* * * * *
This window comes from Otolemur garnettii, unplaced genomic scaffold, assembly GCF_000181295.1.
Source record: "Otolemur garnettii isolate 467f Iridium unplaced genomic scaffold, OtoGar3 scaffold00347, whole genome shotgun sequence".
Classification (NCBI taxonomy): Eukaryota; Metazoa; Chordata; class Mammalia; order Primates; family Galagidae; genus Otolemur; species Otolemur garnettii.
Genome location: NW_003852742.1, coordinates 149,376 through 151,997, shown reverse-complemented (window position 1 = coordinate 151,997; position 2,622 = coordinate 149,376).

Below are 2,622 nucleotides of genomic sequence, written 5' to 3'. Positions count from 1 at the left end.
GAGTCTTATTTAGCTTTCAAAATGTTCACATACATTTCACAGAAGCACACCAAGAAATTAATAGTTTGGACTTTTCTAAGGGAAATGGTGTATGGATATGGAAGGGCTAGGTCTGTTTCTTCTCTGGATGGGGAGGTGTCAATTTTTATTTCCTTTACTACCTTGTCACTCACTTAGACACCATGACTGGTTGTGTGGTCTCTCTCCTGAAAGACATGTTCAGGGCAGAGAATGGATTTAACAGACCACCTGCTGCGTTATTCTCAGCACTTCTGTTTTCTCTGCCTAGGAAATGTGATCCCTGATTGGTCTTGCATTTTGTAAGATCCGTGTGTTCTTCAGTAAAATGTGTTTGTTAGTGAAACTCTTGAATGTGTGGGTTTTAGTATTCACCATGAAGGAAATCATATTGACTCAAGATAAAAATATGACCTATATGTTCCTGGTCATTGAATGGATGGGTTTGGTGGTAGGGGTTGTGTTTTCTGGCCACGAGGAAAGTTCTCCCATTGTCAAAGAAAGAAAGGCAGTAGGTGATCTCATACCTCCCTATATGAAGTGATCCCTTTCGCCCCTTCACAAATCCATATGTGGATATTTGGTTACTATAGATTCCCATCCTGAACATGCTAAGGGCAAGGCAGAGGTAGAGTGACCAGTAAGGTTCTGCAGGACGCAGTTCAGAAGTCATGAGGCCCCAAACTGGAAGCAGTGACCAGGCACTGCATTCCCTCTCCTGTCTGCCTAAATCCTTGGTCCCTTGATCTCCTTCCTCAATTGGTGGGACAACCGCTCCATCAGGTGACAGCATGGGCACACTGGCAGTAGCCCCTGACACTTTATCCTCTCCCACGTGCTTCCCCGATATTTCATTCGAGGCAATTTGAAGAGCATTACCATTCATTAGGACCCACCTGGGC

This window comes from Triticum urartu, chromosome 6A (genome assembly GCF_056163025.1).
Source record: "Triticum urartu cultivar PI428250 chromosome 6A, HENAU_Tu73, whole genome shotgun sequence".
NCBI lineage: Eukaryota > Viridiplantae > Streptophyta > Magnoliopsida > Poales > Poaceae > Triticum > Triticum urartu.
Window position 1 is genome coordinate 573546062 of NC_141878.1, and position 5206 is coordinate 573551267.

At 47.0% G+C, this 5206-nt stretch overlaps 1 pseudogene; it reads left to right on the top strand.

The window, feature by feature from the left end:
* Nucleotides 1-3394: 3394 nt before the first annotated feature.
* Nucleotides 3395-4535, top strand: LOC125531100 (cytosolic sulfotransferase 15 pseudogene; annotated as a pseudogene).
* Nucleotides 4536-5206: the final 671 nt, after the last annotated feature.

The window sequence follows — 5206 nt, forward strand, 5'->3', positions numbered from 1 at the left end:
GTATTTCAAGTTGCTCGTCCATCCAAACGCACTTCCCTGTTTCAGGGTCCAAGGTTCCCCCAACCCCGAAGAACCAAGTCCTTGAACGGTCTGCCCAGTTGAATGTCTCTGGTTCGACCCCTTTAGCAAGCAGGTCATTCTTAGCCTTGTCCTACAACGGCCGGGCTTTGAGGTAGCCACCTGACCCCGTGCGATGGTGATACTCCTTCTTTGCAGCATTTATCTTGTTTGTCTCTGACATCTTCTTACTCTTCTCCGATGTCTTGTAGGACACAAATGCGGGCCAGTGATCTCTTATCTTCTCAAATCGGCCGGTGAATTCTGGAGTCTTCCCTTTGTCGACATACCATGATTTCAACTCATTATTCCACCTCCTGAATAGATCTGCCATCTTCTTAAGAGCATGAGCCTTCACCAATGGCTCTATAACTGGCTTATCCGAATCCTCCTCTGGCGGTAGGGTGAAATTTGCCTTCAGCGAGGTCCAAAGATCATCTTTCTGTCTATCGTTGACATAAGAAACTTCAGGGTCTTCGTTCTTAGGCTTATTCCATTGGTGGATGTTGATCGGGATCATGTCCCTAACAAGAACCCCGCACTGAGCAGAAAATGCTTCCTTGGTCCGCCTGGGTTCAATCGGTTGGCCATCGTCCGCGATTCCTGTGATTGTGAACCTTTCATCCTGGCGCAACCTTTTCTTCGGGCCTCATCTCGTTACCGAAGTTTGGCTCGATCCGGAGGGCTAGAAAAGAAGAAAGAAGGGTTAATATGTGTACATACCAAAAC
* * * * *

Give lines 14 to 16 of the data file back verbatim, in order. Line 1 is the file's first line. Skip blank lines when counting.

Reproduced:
* Nucleotides 3395-4535, top strand: LOC125531100 (cytosolic sulfotransferase 15 pseudogene; annotated as a pseudogene).
* Nucleotides 4536-5206: the final 671 nt, after the last annotated feature.

The window sequence follows — 5206 nt, forward strand, 5'->3', positions numbered from 1 at the left end: